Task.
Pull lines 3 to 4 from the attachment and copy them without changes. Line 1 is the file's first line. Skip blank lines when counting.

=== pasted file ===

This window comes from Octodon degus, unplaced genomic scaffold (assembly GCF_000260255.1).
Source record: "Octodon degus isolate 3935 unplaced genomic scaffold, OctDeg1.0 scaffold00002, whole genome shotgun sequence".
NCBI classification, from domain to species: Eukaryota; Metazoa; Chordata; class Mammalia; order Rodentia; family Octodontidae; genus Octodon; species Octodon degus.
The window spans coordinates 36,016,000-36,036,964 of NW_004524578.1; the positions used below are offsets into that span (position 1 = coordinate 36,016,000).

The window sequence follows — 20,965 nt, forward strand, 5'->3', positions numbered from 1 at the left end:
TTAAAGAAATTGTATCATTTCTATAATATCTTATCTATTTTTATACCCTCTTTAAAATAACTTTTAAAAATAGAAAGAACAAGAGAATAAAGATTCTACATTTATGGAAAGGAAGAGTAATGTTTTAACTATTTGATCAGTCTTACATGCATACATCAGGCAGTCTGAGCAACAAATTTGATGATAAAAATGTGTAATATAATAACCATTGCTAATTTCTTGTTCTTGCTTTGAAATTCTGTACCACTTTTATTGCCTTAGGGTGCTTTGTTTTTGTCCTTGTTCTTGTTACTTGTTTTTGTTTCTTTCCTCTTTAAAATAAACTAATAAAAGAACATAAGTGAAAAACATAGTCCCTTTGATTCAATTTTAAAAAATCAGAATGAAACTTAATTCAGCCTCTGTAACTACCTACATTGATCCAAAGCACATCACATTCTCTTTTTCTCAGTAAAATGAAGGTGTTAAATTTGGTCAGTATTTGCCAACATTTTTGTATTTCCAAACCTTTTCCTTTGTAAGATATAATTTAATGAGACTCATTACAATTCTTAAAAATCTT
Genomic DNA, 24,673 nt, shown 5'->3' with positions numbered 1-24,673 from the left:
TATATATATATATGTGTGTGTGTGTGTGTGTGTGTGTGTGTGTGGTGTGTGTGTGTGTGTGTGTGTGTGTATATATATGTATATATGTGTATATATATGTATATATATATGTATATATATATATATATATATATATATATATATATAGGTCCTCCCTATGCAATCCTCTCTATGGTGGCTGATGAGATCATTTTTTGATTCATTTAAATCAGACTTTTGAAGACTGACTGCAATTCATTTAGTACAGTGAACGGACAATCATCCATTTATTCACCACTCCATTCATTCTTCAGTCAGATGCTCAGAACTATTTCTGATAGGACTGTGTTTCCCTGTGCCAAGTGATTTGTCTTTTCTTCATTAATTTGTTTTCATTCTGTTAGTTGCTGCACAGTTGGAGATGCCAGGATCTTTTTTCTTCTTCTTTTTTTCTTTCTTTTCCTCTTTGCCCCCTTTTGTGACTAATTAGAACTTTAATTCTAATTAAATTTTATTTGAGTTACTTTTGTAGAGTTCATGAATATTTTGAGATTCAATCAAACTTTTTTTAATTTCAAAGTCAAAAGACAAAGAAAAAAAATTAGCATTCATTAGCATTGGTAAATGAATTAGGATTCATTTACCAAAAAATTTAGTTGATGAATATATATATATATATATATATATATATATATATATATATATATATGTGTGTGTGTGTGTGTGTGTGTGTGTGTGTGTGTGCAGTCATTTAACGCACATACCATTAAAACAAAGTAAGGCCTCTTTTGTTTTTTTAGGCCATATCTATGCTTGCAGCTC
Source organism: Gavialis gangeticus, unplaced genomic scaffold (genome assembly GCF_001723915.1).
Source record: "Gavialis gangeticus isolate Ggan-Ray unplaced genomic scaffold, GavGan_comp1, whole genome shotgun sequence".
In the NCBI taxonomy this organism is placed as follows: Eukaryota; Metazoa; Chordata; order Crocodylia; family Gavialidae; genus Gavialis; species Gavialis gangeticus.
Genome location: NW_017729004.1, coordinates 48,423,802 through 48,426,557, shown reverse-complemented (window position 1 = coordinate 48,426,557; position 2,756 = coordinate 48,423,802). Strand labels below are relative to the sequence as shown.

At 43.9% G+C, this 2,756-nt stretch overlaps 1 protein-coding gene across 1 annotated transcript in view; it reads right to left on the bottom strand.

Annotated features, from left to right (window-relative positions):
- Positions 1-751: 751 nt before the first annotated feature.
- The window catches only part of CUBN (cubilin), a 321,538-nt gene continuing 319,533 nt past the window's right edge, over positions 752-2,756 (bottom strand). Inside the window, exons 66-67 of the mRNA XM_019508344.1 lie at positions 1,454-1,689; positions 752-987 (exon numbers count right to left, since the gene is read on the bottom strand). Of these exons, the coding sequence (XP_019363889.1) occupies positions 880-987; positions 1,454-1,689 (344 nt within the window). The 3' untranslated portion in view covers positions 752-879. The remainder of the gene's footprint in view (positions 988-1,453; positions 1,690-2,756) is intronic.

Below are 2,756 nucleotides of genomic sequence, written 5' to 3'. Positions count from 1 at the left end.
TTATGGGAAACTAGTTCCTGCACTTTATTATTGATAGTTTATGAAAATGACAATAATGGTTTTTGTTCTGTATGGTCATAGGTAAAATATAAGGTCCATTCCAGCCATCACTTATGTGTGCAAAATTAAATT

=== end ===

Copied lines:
NCBI classification, from domain to species: Eukaryota; Metazoa; Chordata; class Mammalia; order Rodentia; family Octodontidae; genus Octodon; species Octodon degus.
The window spans coordinates 36,016,000-36,036,964 of NW_004524578.1; the positions used below are offsets into that span (position 1 = coordinate 36,016,000).